mon 04/03/2024

The House of Bernarda Alba, Lyttelton Theatre review - dazzling darkness | reviews, news & interviews

The House of Bernarda Alba, Lyttelton Theatre review - dazzling darkness

The House of Bernarda Alba, Lyttelton Theatre review - dazzling darkness

Harriet Walter is a toweringly monstrous matriarch in Lorca’s tale of cruelty and repression

Harriet Walter in 'The House of Bernarda Alba'Marc Brenner

Rebecca Frecknall opened 2023 with a youthful, visceral, and brutal Streetcar Named Desire at the Almeida; she ends it with another startlingly vigorous adaptation, again of a play in which women are abused by men both physically and psychologically.

Meanwhile, Cabaret, her West End revival of which is now entering its third year and is also headed for Broadway, is set in Nazi Germany. Frecknall is becoming a supreme exponent of dazzling darkness. 

Ultimately, her National Theatre debut with The House of Bernarda Alba doesn’t hit the solar plexus in the same way as Streetcar, perhaps because Frecknall has a slight tendency towards over-elaboration that can sometimes offset emotion; equally, there is such an inevitability about the tragedy that ends Lorca’s play, founded on an endless cycle of cruelty and repression, that the audience may become as inured to it as some of the characters. 

That’s not to say that it isn’t riveting. It’s terrifically conceived and staged, Alice Birch’s excellent adaptation adds new layers to the play’s complexity, and Lorca’s world of emotional suffocation, sexual repression and parental abuse is richly evoked by a fine, all-female cast, led by a formidable Harriet Walter as the monstrous matriarch. Not surprisingly, Frecknall and designer Merle Hensel have eschewed a conventional rendition of 1930s rural Spain with something distinctly modern: a transparent, three-storey house, which appears to be made of turquoise Perspex or some such, complete with bedrooms for all the characters, dining room and kitchen, a staircase. The cutaway effect makes one think of a doll’s house; more exactly, it’s a women’s prison, with Bernarda as the warden.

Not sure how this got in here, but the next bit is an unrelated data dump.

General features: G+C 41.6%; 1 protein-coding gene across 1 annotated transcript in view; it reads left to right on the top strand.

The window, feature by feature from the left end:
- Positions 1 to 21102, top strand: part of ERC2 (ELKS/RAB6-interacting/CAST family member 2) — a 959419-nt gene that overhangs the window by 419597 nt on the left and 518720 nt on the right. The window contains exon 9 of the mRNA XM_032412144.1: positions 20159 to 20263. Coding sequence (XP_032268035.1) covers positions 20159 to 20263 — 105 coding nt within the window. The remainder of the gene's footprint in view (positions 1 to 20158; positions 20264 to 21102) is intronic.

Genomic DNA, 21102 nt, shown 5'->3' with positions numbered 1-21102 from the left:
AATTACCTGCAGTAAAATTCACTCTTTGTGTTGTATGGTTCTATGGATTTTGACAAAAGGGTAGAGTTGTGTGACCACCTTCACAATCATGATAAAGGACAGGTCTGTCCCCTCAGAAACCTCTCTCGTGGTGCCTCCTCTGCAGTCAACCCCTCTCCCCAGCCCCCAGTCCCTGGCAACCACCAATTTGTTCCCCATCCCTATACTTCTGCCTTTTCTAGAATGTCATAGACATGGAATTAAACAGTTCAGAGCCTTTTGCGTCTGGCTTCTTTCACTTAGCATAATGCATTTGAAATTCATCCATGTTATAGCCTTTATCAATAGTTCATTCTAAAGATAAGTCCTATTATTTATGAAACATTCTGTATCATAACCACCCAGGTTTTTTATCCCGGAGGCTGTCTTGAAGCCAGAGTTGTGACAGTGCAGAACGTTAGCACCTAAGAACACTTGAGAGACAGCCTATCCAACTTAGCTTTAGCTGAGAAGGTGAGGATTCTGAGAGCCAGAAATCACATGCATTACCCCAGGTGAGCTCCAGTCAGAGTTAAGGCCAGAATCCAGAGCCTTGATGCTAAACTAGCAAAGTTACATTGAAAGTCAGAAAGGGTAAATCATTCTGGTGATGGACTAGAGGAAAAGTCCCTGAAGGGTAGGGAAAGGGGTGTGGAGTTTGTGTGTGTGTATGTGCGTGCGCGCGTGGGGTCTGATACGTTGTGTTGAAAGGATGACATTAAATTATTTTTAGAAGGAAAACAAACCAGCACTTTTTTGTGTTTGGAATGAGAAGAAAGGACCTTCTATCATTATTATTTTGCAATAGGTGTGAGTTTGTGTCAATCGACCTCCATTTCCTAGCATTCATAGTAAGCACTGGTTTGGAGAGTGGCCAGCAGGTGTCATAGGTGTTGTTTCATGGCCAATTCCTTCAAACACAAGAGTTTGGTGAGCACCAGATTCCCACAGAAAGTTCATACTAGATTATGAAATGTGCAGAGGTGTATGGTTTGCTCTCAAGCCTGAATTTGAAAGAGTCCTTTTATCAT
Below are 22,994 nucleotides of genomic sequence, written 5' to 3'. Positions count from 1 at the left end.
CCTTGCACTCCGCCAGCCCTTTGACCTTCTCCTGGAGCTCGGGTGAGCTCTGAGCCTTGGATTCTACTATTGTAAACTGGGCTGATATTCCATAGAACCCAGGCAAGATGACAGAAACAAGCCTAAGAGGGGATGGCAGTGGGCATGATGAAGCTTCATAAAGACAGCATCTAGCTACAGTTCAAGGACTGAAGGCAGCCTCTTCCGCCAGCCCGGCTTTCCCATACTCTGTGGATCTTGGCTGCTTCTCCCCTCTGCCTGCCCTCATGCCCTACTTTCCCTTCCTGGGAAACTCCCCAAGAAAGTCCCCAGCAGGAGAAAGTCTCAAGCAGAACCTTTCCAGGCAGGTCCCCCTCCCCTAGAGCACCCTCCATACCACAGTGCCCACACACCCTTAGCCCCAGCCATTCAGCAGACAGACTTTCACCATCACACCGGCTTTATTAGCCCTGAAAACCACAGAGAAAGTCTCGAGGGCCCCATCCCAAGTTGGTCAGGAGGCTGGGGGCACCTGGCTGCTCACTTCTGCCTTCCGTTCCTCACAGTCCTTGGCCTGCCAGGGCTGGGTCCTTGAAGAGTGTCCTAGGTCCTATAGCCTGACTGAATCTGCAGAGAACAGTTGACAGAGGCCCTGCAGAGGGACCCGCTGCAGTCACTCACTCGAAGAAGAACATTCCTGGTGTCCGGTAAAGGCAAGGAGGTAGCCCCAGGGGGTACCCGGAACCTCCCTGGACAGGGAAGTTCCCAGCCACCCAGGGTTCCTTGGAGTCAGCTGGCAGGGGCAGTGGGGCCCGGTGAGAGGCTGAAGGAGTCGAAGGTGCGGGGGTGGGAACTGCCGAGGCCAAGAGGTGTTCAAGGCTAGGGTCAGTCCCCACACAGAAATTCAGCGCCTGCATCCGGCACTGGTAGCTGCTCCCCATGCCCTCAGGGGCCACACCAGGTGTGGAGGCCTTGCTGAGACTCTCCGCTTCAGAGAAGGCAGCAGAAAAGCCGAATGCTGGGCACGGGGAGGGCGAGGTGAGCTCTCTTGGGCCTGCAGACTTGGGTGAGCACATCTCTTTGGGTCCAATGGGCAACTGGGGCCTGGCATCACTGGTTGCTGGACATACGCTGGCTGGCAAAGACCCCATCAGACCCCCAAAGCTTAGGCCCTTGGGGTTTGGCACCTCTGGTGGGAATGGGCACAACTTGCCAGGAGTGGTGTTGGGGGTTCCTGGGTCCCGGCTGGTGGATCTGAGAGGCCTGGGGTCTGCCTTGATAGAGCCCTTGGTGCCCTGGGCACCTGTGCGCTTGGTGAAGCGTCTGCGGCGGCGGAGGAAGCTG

It opens with the funeral of Bernarda’s husband, which offers his widow just another excuse for control, as she declares eight years of mourning – offering embroidery as the only exercise for her five daughters. She even boasts of having chains for all of them, has literally locked up her own mother upstairs, and barks lines like “I ought to be haunting your dreams” worthy of a psychotic prison guard or drill sergeant. 

Bernarda is a creature of her religious, deeply chauvinist society, a woman who has accepted the blueprint for her life so completely that she believes that wives shouldn’t speak unless spoken to, and certainly shouldn’t ask questions of their husbands' disinterest and philandering; when a young woman in the village, who gave birth out of wedlock, is discovered to have killed her baby in fearful desperation, Bernarda leads the chants for her death. Birch adds another chilling dimension to her: the enabler. Bernarda’s stepdaughter, and oldest of the five, Angustias (Rosalind Eleazar), reveals that she was abused by her father for years. Of course, Bernarda, a woman who famously has eyes on everything inside these walls, knows nothing about that. (Pictured above: Eliot Salt, Isis Hainsworth and Rosalind Eleazar